Sunday, April 15, 2007

Nazi-killing Air Gun


From Dr. Beeman who has a really cool web page.
"Made in the 1940s during WW2, this gun doesn't look like a Girandoni, but examination shows that it clearly was built by someone familiar with the Girandoni repeating airgun system. Purchased in Europe, the story is that this gun was built somewhere in occupied Europe by a partisan bicycle maker during the Nazi occupation in WW2 . (Originally we suspected that the maker was in Austria but an Austrian friend pointed out that there really wasn't any resistance movement in Austria - most Austrians still considered Germany and Austria as a single unit, as it had been in the past, and actually welcomed the Nazi troops when they occupied the country, virtually without force.) The repeating magazine is spring fed and on the left side of the barrel, for the convenient use of a right handed shooter. The gun was charged with the accompanying bicycle type pump. Smoothbore, as would be expected, but firing a 11 3/4 mm lead ball (.463" caliber) (the very same caliber as the original Girandoni Austrian military repeating air rifles!), this would have been a fearsome weapon against sentries, drivers, military leaders, etc. at ranges up to perhaps 100 yards. To a freedom fighter, the lower discharge sound and the lack of flash or smoke would have been huge values. And it did not need powder, primers, or bullets - only easily cast lead or soft-metal balls! The builder surely drew his inspiration from a museum, or even just a book, which displayed a Girandoni system airgun. The excellent quality reflects the experience of a perfectionist bicycle maker with considerable time on his hands - consistent with such a craftsman in an occupied area.
Note that this gun has a spring fed magazine, rather than the gravity fed magazine of the original Girandoni military air rifle. While a gravity feed mechanism might be simpler, and even more dependable, the spring fed magazine has great advantages for the purposes of this gun. It is more suited for operation from a vehicle or firing slot where it would be impractical to tip up the rifle for loading and it allows firing with minimal motion at the firing point - very important to a sniper.
Why would a modern sniper want a functional version of an ancient airgun when automatic weapons were as close as the first German soldier that could be waylaid? The answer dramatically comes from the above notes and the fact that anAmerican maker is now doing a small, but excellent, business supplying coalition troops in the near East with high power 9mm repeating PCP air rifles, complete with silencers and nightsights. Unlike a firearm, such a weapon, without sound, flash, or smoke, does not attract return fire - esp. in reduced light situations - the deadly projectile just seems to come from no-where!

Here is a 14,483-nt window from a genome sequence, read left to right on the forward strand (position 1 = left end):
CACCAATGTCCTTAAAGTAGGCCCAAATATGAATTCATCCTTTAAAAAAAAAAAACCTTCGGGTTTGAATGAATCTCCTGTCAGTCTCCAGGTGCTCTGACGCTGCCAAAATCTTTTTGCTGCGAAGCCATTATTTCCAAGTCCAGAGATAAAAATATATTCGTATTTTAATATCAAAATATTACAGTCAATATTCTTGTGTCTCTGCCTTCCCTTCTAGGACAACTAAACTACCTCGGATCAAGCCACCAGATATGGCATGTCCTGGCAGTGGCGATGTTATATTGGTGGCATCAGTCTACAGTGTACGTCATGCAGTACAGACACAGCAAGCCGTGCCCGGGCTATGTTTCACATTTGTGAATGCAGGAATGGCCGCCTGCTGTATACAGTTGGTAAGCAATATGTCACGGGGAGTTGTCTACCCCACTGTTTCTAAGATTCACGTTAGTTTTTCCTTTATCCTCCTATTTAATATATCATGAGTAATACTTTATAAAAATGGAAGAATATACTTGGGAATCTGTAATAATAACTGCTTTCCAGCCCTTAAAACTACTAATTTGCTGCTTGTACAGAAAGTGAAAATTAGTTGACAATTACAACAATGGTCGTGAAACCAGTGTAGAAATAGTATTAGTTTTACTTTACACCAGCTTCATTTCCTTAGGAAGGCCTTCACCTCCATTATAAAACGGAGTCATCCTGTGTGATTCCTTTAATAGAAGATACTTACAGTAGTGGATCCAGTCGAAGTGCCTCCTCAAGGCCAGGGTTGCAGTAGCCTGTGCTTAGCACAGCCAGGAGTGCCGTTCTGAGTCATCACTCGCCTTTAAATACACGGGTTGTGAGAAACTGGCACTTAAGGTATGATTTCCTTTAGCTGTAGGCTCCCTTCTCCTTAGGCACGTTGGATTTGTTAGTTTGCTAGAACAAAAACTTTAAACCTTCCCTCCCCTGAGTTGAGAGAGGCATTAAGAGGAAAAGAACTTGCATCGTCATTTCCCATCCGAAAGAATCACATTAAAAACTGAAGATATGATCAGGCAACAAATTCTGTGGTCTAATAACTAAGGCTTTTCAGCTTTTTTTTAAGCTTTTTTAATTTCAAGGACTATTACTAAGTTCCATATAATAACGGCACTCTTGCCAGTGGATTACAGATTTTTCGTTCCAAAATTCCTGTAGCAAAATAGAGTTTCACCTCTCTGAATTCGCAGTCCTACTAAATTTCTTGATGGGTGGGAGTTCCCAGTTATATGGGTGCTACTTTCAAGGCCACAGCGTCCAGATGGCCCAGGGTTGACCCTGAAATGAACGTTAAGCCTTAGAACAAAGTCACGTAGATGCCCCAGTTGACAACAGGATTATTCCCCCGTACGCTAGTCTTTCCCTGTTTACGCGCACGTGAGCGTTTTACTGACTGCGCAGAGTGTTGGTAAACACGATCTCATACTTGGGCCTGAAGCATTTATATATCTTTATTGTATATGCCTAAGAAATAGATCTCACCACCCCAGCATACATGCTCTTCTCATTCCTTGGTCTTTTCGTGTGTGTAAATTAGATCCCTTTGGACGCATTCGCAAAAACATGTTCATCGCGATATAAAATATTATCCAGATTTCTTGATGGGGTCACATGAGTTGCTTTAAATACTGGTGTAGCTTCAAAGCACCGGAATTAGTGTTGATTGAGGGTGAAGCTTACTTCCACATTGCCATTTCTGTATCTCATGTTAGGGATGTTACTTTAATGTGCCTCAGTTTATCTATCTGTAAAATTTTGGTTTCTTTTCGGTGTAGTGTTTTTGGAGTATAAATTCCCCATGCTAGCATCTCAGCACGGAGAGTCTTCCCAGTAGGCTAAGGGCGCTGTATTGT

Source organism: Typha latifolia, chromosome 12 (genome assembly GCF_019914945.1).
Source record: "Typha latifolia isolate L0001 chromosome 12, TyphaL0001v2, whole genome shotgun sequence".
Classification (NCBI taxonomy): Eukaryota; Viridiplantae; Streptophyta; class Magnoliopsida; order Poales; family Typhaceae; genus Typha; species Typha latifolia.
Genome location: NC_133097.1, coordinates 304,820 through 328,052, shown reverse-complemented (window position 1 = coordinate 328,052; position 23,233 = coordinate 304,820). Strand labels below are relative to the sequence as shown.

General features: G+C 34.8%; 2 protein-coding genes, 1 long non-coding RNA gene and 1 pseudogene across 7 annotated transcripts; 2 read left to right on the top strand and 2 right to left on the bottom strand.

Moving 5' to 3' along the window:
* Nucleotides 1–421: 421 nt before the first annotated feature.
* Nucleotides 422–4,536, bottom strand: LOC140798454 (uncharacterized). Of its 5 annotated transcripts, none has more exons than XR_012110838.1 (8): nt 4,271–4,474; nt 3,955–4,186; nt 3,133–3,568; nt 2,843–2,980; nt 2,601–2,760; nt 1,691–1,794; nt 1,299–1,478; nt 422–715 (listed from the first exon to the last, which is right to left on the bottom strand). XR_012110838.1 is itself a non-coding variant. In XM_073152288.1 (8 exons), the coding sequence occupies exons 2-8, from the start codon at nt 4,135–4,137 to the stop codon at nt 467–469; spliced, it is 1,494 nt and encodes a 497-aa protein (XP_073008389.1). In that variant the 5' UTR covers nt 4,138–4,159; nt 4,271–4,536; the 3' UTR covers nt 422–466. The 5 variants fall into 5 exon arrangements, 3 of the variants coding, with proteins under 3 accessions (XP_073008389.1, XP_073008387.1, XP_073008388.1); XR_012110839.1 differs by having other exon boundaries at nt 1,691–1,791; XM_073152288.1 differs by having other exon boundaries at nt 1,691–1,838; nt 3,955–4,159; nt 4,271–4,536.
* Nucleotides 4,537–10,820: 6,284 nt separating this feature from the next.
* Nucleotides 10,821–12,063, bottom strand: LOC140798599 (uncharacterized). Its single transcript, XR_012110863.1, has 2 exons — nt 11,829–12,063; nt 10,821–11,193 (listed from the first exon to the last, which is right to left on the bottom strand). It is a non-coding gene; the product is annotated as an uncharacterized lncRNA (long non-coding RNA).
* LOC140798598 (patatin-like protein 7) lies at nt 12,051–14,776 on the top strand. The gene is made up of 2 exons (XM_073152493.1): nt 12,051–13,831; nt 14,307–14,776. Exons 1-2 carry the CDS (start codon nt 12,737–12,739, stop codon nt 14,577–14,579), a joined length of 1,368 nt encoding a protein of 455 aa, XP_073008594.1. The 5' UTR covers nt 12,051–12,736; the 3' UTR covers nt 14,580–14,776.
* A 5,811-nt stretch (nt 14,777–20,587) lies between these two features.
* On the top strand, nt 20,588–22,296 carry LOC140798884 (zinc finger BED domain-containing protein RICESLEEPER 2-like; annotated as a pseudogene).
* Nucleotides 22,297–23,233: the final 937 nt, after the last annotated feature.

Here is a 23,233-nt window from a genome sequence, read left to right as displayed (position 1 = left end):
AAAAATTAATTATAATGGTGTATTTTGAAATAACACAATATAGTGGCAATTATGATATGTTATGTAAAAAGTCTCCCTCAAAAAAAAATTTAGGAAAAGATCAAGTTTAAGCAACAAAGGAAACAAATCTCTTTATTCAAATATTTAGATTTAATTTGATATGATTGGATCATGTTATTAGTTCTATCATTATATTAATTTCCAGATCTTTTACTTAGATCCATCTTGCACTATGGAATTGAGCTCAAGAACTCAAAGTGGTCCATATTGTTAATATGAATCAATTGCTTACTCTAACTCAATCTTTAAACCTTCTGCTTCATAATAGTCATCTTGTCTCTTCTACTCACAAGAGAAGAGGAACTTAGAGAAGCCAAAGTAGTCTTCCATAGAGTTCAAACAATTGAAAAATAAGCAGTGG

Basic specs: A husky 12.2 lbs., 45" overall, glare-free, w/ almost camo anodized type finish."

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3 Comments:

Blogger francois said...

"The answer dramatically comes from the above notes and the fact that an American maker is now doing a small, but excellent, business supplying coalition troops in the near East with high power 9mm repeating PCP air rifles, complete with silencers and nightsights"

Hello, and bravo for your blog!
I'm French, and very curious to know who is this American maker? Quackenbush?
I'm trying for years to get one of his rifles here in France, but none 'till now who was OK for selling...

Regards,

Francois

francois.d.leroy@gmail.com

Sat Jul 28, 03:08:00 AM  
Blogger nk said...

I don't know, Francois. I tried to Google it and although I found a number of Korean-made high-powered air rifles in large calibers, I found only 5.56mm American-made ones. It may be that the 9mm rifles the article mentions are made strictly for the military and not available commercially.

Sat Jul 28, 07:51:00 AM  
Blogger [toneknob] said...

In the blue book of airguns there are crosman 2240's that were converted into 9mm and other big bore caliber PCP airguns made by Dennis quackenbush that were for sale at one time. It could be his airguns Dr Beeman is referring to.?.?
I would love to know more about any modern military airgun, but it is probably a top secret weapon :(
All this talk of 9mm airguns is motivating me to finish cleaning up the vintage/antique crosman trapmaster 1100 I recently bought, a .380 gauge Co2 shotgun that shoots .36 calibre lead round ball loaded in the shells instead of the lead shot it was originally designed to shoot!
In Canada, without a gun permit, it is the closest that I will ever get to owning a 9mm high powered airgun :)

Sat Jul 30, 09:52:00 AM  

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